Practice Applications

Future directions in ePRO use

This guidebook comprises lessons learned from our own efforts to implement ePROs within a large academic health system, lessons gleaned from the literature, and through discussions with others involved in similar initiatives in healthcare systems across the United States. Over the course of this project, the landscape for capturing and utilizing ePRO data has continued to evolve. Notably, the increased interest in capturing ePROs within different clinical settings has spurred discussions for how health systems can better coordinate efforts within and across the organization. We anticipate continued efforts among health systems to leverage technology-driven strategies for patient engagement. As a result, this will remain a fluid space for learning. Experience with ePROs, as well as with other forms of patient-generated health data, will produce new evidence for the advancement of patient-centered care. To support future directions, we highlight areas where practice-based learnings are needed to advance the use of ePROs and patient-centered technologies in clinical care.

Table 5A: Challenges and Recommendations for Future ePRO work
Area Challenges Facing ePRO Implementations Future Directions
Governance and leadership ePROs require multiple levels of health system governance. Supporting ePRO implementation through structured initiatives guided by multidisciplinary teams is important, but governance models are not well understood.
  • Identify which governance models are most effective for different settings/systems
  • Evaluate the systemwide ePRO implementation on care quality metrics
  • Evaluate how ePRO implementation supports contractual/quality reporting initiatives
Workflow and human factors Expanding the ability to collect data from patients outside of the clinical visit requires redesign of workflows to ensure patient care is safe, efficient, and high quality. Attention to how new workflows contribute to the efficiency of healthcare teams is also important.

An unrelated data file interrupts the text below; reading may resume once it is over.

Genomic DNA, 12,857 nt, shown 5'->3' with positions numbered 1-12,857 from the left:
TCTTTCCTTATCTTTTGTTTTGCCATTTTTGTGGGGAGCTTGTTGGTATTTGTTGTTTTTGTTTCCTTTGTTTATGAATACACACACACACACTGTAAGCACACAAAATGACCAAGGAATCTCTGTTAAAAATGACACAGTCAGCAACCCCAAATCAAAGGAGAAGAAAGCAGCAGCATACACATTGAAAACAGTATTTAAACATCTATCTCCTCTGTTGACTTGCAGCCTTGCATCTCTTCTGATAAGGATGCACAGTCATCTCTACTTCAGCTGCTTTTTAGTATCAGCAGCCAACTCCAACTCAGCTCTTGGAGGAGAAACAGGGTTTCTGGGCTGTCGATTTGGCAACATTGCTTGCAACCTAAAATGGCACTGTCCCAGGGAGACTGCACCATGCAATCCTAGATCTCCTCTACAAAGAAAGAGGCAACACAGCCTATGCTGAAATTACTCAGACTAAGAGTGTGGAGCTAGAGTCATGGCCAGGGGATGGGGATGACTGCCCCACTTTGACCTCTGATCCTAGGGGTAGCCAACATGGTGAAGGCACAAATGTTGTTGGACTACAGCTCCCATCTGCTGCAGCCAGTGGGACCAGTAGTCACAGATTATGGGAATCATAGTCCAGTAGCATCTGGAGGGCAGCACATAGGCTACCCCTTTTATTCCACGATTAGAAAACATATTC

• Identify workflow design standards that can support ePRO use across the health system
  • Create guidance for involving patients and care partners in ePRO workflow co-design and implementation
  • Explore how heterogeneity of user goals (diagnosis, severity, treatment plan, cadence of PROs) may impact design of workflows and tools
  • Understand how the capture of data outside of clinical care impacts the workforce with regard to burnout and workload
Technology evolution A “best of breed” ePRO technology does not exist. Challenges facing interoperability persist, further stifling advancement in ePRO and PGHD capture and use.
  • Expand use cases for how APIs and other tools can bridge gaps in EHR functionality for ePRO implementation
  • Design ePRO reporting tools to encompass implementation monitoring and evaluation needs at the clinic level
  • Design ePRO reporting tools to encompass implementation monitoring and evaluation needs at the health system level
Data-driven care and data science Clinicians and patients must know how to apply ePRO data to clinical practice and decision-making. Evidence on how PGHD improves care continues to evolve.
  • Create training resources for providers and patients to support score and visualization interpretation across clinical use cases
  • Generate real world evidence on how PROMs and PGHD may be used to inform decision-making
  • Consider the use of ePROs in leveraging predictive analytics to support population health, quality improvement, and process improvement
Citizen science and engagement Achieving patient-centered care through ePROs will require meaningful patient engagement. Health systems are not well poised to support patients acting in a partnership role.
  • Advance capacity for health systems to involve patient and community members in co-design of ePRO systems
  • Learn from citizen science culture and methodology to recognize innovative ways people leverage PGHD for healthcare


It is expected that the use and expansion of technology to drive improvements in the quality and efficiency of care will persist. This includes advancements in how patient-reported and patient-generated health data are captured and used to advanced collaborative and patient-centered care. Future endeavors will benefit from building a community of practice, inclusive of patients and community members, to advance research and knowledge translation around effective strategies. In this manner, as healthcare transforms, the patient voice will remain central to the journey.